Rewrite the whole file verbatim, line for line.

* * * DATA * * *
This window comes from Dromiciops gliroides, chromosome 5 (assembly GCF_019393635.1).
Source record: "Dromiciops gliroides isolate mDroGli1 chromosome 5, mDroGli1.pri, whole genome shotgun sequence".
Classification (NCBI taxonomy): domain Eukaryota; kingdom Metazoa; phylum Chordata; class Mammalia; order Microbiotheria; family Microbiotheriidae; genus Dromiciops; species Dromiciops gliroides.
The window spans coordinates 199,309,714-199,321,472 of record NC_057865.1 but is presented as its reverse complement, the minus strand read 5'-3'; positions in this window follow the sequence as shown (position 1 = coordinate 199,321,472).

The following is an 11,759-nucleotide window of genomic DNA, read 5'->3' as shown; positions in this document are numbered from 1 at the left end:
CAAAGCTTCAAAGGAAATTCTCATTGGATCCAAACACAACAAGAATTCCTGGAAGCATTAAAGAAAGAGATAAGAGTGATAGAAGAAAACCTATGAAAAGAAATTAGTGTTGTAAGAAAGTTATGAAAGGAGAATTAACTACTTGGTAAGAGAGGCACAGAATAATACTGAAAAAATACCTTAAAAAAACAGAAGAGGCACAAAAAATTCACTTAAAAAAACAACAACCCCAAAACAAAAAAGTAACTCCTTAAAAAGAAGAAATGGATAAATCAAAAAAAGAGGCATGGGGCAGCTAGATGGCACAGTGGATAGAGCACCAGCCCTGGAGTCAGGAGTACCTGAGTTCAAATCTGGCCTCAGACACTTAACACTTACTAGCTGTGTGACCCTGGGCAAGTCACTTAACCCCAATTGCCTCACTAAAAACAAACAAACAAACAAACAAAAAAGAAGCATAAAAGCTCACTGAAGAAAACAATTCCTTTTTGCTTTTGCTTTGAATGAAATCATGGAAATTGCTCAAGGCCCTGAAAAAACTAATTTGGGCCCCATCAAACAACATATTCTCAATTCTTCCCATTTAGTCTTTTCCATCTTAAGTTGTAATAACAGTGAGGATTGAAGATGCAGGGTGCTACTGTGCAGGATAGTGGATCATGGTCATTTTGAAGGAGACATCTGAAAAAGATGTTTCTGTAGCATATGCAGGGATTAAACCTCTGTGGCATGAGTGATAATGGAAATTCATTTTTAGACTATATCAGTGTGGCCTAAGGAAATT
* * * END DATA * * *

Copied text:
This window comes from Dromiciops gliroides, chromosome 5 (assembly GCF_019393635.1).
Source record: "Dromiciops gliroides isolate mDroGli1 chromosome 5, mDroGli1.pri, whole genome shotgun sequence".
Classification (NCBI taxonomy): domain Eukaryota; kingdom Metazoa; phylum Chordata; class Mammalia; order Microbiotheria; family Microbiotheriidae; genus Dromiciops; species Dromiciops gliroides.
The window spans coordinates 199,309,714-199,321,472 of record NC_057865.1 but is presented as its reverse complement, the minus strand read 5'-3'; positions in this window follow the sequence as shown (position 1 = coordinate 199,321,472).

The following is an 11,759-nucleotide window of genomic DNA, read 5'->3' as shown; positions in this document are numbered from 1 at the left end:
CAAAGCTTCAAAGGAAATTCTCATTGGATCCAAACACAACAAGAATTCCTGGAAGCATTAAAGAAAGAGATAAGAGTGATAGAAGAAAACCTATGAAAAGAAATTAGTGTTGTAAGAAAGTTATGAAAGGAGAATTAACTACTTGGTAAGAGAGGCACAGAATAATACTGAAAAAATACCTTAAAAAAACAGAAGAGGCACAAAAAATTCACTTAAAAAAACAACAACCCCAAAACAAAAAAGTAACTCCTTAAAAAGAAGAAATGGATAAATCAAAAAAAGAGGCATGGGGCAGCTAGATGGCACAGTGGATAGAGCACCAGCCCTGGAGTCAGGAGTACCTGAGTTCAAATCTGGCCTCAGACACTTAACACTTACTAGCTGTGTGACCCTGGGCAAGTCACTTAACCCCAATTGCCTCACTAAAAACAAACAAACAAACAAACAAAAAAGAAGCATAAAAGCTCACTGAAGAAAACAATTCCTTTTTGCTTTTGCTTTGAATGAAATCATGGAAATTGCTCAAGGCCCTGAAAAAACTAATTTGGGCCCCATCAAACAACATATTCTCAATTCTTCCCATTTAGTCTTTTCCATCTTAAGTTGTAATAACAGTGAGGATTGAAGATGCAGGGTGCTACTGTGCAGGATAGTGGATCATGGTCATTTTGAAGGAGACATCTGAAAAAGATGTTTCTGTAGCATATGCAGGGATTAAACCTCTGTGGCATGAGTGATAATGGAAATTCATTTTTAGACTATATCAGTGTGGCCTAAGGAAATT